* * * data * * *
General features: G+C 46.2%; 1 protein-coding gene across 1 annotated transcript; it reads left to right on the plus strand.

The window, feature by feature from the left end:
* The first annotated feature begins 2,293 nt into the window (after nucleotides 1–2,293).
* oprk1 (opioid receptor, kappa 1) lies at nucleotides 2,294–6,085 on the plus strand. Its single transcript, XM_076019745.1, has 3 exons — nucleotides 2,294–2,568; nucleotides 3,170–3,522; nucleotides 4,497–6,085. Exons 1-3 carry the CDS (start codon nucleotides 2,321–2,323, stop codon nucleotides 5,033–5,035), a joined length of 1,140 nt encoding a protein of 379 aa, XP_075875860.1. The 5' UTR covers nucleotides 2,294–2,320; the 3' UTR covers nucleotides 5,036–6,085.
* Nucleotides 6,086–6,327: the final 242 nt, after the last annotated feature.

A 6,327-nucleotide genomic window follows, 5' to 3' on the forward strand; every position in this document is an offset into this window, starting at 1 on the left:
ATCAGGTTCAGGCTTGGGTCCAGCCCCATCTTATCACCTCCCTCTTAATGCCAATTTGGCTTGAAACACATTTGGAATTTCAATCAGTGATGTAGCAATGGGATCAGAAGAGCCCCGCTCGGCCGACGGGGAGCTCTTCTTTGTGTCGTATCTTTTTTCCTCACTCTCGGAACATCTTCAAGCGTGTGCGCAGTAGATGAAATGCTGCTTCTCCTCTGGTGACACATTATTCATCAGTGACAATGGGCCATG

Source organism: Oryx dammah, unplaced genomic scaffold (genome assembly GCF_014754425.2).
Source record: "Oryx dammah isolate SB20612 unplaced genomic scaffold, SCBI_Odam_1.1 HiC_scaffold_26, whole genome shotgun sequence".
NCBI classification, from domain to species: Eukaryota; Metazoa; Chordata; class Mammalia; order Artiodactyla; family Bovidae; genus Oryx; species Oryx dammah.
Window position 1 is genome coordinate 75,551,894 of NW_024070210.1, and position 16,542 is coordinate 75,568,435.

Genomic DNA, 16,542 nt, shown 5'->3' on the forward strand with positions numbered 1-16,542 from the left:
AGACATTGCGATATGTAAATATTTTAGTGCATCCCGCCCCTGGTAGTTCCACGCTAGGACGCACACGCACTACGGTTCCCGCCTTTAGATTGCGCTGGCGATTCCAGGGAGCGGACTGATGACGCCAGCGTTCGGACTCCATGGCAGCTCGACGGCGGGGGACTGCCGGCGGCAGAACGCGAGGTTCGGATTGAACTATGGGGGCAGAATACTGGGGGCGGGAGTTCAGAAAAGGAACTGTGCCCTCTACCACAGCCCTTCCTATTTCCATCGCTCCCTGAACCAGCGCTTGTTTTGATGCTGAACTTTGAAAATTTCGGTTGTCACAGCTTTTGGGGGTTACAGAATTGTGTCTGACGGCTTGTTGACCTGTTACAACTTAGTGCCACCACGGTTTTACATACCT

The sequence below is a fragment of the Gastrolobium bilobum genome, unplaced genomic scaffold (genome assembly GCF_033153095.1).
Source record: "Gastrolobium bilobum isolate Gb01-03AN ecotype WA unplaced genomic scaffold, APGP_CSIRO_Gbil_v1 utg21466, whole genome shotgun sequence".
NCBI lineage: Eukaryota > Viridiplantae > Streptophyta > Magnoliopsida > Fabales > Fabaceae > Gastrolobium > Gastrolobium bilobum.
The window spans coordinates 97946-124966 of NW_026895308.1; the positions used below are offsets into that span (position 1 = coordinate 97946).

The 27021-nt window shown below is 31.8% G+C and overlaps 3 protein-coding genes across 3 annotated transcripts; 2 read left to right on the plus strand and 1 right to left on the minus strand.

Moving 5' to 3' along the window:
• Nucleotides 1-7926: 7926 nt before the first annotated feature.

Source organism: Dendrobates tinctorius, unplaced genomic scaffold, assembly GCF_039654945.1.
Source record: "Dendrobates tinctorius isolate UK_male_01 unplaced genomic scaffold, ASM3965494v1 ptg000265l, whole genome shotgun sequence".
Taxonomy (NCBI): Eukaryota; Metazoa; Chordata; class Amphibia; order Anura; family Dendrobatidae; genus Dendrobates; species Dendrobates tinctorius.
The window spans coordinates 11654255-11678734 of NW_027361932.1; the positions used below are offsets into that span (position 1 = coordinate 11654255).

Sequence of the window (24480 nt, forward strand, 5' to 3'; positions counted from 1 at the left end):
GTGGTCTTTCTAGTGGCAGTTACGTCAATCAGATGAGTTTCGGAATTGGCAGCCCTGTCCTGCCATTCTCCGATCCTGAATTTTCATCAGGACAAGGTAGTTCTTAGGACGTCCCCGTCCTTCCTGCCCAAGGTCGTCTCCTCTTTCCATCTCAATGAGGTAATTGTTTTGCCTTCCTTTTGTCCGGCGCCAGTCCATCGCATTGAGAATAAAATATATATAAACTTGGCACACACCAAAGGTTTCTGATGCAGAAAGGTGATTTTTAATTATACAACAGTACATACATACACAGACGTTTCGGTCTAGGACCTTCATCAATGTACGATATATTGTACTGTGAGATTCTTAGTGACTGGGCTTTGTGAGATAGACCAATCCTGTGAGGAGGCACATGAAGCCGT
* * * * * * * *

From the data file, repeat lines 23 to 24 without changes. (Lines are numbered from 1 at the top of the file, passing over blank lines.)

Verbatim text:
Taxonomy (NCBI): Eukaryota; Metazoa; Chordata; class Amphibia; order Anura; family Dendrobatidae; genus Dendrobates; species Dendrobates tinctorius.
The window spans coordinates 11654255-11678734 of NW_027361932.1; the positions used below are offsets into that span (position 1 = coordinate 11654255).